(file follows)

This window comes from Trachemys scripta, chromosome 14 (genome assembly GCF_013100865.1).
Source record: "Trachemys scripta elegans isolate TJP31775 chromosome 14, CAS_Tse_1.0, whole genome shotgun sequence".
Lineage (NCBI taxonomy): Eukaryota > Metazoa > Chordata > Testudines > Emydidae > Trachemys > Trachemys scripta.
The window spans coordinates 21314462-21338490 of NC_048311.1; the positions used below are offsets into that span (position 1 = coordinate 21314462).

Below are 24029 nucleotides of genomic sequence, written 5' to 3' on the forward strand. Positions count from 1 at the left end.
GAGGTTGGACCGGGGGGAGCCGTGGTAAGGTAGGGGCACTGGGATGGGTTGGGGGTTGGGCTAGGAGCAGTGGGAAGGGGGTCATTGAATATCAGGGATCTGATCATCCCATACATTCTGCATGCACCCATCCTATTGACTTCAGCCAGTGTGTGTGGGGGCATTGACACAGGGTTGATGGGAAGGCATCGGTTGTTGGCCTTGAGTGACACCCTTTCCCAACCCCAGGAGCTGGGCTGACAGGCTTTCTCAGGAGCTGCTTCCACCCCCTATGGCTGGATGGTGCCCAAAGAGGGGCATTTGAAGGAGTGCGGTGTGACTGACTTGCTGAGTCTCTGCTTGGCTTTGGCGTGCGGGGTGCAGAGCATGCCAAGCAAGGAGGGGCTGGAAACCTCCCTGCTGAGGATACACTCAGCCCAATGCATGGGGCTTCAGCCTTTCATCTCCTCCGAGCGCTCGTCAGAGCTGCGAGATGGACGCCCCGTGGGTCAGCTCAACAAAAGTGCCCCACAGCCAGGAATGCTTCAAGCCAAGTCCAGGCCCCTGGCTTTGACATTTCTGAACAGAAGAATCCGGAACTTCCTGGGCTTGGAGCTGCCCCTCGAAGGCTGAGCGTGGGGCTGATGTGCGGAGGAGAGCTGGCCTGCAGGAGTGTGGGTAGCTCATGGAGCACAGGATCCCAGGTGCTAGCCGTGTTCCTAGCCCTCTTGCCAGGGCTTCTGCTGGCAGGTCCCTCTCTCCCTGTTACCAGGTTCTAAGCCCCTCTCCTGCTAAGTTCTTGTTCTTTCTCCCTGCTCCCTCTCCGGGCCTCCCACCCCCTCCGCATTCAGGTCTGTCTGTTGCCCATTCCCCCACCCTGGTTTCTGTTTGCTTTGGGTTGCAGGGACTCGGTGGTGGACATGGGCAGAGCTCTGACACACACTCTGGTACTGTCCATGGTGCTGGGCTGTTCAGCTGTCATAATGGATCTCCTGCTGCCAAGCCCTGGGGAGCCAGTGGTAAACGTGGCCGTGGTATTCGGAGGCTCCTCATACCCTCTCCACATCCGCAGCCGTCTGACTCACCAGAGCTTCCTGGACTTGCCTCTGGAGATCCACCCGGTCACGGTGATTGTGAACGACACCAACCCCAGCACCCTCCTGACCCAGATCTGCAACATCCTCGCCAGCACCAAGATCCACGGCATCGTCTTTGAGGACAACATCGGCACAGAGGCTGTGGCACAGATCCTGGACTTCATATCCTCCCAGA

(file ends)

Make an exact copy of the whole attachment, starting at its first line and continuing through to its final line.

This window comes from Trachemys scripta, chromosome 14 (genome assembly GCF_013100865.1).
Source record: "Trachemys scripta elegans isolate TJP31775 chromosome 14, CAS_Tse_1.0, whole genome shotgun sequence".
Lineage (NCBI taxonomy): Eukaryota > Metazoa > Chordata > Testudines > Emydidae > Trachemys > Trachemys scripta.
The window spans coordinates 21314462-21338490 of NC_048311.1; the positions used below are offsets into that span (position 1 = coordinate 21314462).

Below are 24029 nucleotides of genomic sequence, written 5' to 3' on the forward strand. Positions count from 1 at the left end.
GAGGTTGGACCGGGGGGAGCCGTGGTAAGGTAGGGGCACTGGGATGGGTTGGGGGTTGGGCTAGGAGCAGTGGGAAGGGGGTCATTGAATATCAGGGATCTGATCATCCCATACATTCTGCATGCACCCATCCTATTGACTTCAGCCAGTGTGTGTGGGGGCATTGACACAGGGTTGATGGGAAGGCATCGGTTGTTGGCCTTGAGTGACACCCTTTCCCAACCCCAGGAGCTGGGCTGACAGGCTTTCTCAGGAGCTGCTTCCACCCCCTATGGCTGGATGGTGCCCAAAGAGGGGCATTTGAAGGAGTGCGGTGTGACTGACTTGCTGAGTCTCTGCTTGGCTTTGGCGTGCGGGGTGCAGAGCATGCCAAGCAAGGAGGGGCTGGAAACCTCCCTGCTGAGGATACACTCAGCCCAATGCATGGGGCTTCAGCCTTTCATCTCCTCCGAGCGCTCGTCAGAGCTGCGAGATGGACGCCCCGTGGGTCAGCTCAACAAAAGTGCCCCACAGCCAGGAATGCTTCAAGCCAAGTCCAGGCCCCTGGCTTTGACATTTCTGAACAGAAGAATCCGGAACTTCCTGGGCTTGGAGCTGCCCCTCGAAGGCTGAGCGTGGGGCTGATGTGCGGAGGAGAGCTGGCCTGCAGGAGTGTGGGTAGCTCATGGAGCACAGGATCCCAGGTGCTAGCCGTGTTCCTAGCCCTCTTGCCAGGGCTTCTGCTGGCAGGTCCCTCTCTCCCTGTTACCAGGTTCTAAGCCCCTCTCCTGCTAAGTTCTTGTTCTTTCTCCCTGCTCCCTCTCCGGGCCTCCCACCCCCTCCGCATTCAGGTCTGTCTGTTGCCCATTCCCCCACCCTGGTTTCTGTTTGCTTTGGGTTGCAGGGACTCGGTGGTGGACATGGGCAGAGCTCTGACACACACTCTGGTACTGTCCATGGTGCTGGGCTGTTCAGCTGTCATAATGGATCTCCTGCTGCCAAGCCCTGGGGAGCCAGTGGTAAACGTGGCCGTGGTATTCGGAGGCTCCTCATACCCTCTCCACATCCGCAGCCGTCTGACTCACCAGAGCTTCCTGGACTTGCCTCTGGAGATCCACCCGGTCACGGTGATTGTGAACGACACCAACCCCAGCACCCTCCTGACCCAGATCTGCAACATCCTCGCCAGCACCAAGATCCACGGCATCGTCTTTGAGGACAACATCGGCACAGAGGCTGTGGCACAGATCCTGGACTTCATATCCTCCCAGA